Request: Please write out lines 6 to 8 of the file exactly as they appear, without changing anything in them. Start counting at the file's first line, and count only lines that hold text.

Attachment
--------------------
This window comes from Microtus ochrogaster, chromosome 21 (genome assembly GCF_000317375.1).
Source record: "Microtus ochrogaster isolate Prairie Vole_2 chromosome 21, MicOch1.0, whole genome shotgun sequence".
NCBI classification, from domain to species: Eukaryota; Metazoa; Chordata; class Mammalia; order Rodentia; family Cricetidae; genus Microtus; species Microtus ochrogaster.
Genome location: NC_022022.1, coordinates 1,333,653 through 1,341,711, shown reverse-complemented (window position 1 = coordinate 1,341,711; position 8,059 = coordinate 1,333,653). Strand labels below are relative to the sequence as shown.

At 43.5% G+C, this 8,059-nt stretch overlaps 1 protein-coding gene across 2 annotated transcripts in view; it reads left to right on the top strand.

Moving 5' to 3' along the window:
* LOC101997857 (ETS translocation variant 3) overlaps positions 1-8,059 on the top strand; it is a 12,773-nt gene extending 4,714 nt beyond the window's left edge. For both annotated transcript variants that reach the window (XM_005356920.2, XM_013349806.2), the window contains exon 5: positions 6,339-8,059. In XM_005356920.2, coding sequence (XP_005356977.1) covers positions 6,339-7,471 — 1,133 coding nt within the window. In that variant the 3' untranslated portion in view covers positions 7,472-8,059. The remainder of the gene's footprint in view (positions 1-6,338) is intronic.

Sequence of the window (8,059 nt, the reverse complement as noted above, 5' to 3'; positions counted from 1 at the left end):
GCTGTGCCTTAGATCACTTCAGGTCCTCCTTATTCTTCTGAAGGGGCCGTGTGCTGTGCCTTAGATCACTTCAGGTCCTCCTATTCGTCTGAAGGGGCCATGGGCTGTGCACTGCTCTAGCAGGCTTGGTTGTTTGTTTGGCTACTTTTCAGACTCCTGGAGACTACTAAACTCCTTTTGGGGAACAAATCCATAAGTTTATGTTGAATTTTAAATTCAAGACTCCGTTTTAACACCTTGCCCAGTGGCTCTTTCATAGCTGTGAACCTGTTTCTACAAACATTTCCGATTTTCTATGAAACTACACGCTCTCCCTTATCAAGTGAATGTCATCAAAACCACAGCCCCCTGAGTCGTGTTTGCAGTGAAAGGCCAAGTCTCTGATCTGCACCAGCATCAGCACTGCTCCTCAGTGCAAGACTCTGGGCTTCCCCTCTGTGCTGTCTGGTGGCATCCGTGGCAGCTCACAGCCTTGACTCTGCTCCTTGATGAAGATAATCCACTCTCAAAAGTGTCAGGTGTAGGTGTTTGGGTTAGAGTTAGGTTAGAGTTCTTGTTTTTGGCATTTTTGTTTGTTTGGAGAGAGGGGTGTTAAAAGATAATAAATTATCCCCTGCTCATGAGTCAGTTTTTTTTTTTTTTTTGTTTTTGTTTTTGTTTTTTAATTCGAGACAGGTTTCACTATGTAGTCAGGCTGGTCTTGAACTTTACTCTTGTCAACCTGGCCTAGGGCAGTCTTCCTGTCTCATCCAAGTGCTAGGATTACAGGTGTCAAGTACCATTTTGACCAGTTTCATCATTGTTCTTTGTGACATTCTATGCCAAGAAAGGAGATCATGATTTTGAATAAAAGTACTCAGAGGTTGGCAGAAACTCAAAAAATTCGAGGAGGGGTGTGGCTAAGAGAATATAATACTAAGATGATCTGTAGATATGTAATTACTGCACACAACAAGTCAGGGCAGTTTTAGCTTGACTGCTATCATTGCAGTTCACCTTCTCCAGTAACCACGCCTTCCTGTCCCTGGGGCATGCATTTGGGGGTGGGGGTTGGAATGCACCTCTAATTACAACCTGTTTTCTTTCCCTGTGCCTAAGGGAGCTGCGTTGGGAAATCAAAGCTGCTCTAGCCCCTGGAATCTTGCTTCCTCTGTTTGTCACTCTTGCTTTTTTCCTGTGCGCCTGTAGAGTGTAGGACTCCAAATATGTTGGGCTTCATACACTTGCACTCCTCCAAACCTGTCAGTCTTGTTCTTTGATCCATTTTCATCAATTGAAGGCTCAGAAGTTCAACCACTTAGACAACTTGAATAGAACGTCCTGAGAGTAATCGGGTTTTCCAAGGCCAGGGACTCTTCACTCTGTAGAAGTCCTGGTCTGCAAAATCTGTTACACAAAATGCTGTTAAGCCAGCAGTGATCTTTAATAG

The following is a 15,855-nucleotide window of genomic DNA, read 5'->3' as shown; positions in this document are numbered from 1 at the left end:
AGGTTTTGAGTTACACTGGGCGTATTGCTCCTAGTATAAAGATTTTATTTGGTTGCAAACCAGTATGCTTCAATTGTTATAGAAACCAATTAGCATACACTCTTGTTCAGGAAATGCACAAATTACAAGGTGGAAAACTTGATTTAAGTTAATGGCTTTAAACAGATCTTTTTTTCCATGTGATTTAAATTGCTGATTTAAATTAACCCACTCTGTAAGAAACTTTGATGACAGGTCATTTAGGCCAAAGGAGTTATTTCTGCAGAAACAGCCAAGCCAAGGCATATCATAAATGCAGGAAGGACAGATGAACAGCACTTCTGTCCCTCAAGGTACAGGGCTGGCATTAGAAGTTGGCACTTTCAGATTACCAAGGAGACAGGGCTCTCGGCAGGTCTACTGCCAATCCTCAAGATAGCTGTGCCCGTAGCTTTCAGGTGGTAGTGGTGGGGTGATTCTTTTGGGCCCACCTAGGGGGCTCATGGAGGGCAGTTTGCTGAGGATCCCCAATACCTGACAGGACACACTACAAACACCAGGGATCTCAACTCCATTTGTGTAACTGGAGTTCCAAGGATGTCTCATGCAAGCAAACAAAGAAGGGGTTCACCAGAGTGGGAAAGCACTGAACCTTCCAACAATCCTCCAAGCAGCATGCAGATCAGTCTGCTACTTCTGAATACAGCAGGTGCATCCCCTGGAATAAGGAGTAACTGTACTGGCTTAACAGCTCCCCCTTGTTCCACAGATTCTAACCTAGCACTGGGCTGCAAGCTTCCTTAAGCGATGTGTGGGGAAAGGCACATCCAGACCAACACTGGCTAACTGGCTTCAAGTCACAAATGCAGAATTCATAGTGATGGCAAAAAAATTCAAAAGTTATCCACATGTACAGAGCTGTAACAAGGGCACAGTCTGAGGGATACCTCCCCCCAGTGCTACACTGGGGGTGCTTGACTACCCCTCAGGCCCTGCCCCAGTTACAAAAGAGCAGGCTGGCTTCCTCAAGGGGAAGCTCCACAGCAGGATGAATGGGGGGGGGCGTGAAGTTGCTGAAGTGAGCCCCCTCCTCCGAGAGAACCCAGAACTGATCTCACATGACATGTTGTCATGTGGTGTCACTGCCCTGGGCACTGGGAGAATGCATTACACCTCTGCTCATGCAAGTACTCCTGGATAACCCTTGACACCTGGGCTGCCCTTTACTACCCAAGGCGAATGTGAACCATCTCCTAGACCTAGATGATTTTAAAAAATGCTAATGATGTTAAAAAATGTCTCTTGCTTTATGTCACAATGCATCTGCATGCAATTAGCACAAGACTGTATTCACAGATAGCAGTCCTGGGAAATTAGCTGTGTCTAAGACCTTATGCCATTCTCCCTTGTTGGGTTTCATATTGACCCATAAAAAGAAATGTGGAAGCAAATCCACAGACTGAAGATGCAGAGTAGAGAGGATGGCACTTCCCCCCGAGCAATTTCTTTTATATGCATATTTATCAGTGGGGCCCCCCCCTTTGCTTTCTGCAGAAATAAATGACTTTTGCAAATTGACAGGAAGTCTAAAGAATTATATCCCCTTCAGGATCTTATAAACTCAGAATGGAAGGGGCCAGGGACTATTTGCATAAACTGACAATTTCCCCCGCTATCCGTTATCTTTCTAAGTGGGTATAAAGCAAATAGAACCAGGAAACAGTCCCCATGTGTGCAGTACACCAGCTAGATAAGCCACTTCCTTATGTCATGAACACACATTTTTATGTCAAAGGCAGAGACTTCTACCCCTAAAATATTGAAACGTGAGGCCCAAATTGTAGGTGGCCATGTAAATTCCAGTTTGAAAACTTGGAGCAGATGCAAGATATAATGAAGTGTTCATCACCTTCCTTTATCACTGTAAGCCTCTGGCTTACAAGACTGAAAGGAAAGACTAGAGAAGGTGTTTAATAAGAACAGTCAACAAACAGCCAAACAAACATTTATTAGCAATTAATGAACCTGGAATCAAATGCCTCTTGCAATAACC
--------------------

Moving 5' to 3' along the window:
* LOC101997857 (ETS translocation variant 3) overlaps positions 1-8,059 on the top strand; it is a 12,773-nt gene extending 4,714 nt beyond the window's left edge. For both annotated transcript variants that reach the window (XM_005356920.2, XM_013349806.2), the window contains exon 5: positions 6,339-8,059. In XM_005356920.2, coding sequence (XP_005356977.1) covers positions 6,339-7,471 — 1,133 coding nt within the window. In that variant the 3' untranslated portion in view covers positions 7,472-8,059. The remainder of the gene's footprint in view (positions 1-6,338) is intronic.

Sequence of the window (8,059 nt, the reverse complement as noted above, 5' to 3'; positions counted from 1 at the left end):